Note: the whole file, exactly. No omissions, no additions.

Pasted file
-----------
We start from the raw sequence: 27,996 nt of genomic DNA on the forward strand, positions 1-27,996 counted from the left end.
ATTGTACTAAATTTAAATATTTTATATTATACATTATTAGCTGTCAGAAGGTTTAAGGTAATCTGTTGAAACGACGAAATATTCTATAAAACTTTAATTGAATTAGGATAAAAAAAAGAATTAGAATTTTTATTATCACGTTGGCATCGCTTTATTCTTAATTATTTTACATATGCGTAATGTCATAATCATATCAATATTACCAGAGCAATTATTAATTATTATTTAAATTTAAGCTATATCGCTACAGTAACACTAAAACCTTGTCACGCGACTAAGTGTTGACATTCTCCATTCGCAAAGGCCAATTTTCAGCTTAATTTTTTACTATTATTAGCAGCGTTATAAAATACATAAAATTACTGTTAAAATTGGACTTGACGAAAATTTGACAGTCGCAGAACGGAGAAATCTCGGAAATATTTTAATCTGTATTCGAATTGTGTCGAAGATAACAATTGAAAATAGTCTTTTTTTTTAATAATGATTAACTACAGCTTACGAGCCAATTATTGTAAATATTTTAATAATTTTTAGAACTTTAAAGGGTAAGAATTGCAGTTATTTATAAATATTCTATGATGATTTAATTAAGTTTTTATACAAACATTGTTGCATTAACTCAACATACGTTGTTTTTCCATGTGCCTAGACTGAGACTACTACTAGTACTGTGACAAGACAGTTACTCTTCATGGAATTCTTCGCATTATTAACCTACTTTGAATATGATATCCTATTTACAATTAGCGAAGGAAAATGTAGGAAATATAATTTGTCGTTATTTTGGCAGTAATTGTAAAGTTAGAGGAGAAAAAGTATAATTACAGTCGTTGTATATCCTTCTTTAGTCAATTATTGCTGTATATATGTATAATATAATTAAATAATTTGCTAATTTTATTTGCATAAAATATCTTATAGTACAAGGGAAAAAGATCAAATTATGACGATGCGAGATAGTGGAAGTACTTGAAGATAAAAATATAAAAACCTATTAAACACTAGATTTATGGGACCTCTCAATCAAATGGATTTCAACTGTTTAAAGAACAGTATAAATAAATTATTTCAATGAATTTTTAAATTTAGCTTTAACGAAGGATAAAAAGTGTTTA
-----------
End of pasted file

We start from the raw sequence: 27,996 nt of genomic DNA on the forward strand, positions 1-27,996 counted from the left end.
ATTGTACTAAATTTAAATATTTTATATTATACATTATTAGCTGTCAGAAGGTTTAAGGTAATCTGTTGAAACGACGAAATATTCTATAAAACTTTAATTGAATTAGGATAAAAAAAAGAATTAGAATTTTTATTATCACGTTGGCATCGCTTTATTCTTAATTATTTTACATATGCGTAATGTCATAATCATATCAATATTACCAGAGCAATTATTAATTATTATTTAAATTTAAGCTATATCGCTACAGTAACACTAAAACCTTGTCACGCGACTAAGTGTTGACATTCTCCATTCGCAAAGGCCAATTTTCAGCTTAATTTTTTACTATTATTAGCAGCGTTATAAAATACATAAAATTACTGTTAAAATTGGACTTGACGAAAATTTGACAGTCGCAGAACGGAGAAATCTCGGAAATATTTTAATCTGTATTCGAATTGTGTCGAAGATAACAATTGAAAATAGTCTTTTTTTTTAATAATGATTAACTACAGCTTACGAGCCAATTATTGTAAATATTTTAATAATTTTTAGAACTTTAAAGGGTAAGAATTGCAGTTATTTATAAATATTCTATGATGATTTAATTAAGTTTTTATACAAACATTGTTGCATTAACTCAACATACGTTGTTTTTCCATGTGCCTAGACTGAGACTACTACTAGTACTGTGACAAGACAGTTACTCTTCATGGAATTCTTCGCATTATTAACCTACTTTGAATATGATATCCTATTTACAATTAGCGAAGGAAAATGTAGGAAATATAATTTGTCGTTATTTTGGCAGTAATTGTAAAGTTAGAGGAGAAAAAGTATAATTACAGTCGTTGTATATCCTTCTTTAGTCAATTATTGCTGTATATATGTATAATATAATTAAATAATTTGCTAATTTTATTTGCATAAAATATCTTATAGTACAAGGGAAAAAGATCAAATTATGACGATGCGAGATAGTGGAAGTACTTGAAGATAAAAATATAAAAACCTATTAAACACTAGATTTATGGGACCTCTCAATCAAATGGATTTCAACTGTTTAAAGAACAGTATAAATAAATTATTTCAATGAATTTTTAAATTTAGCTTTAACGAAGGATAAAAAGTGTTTA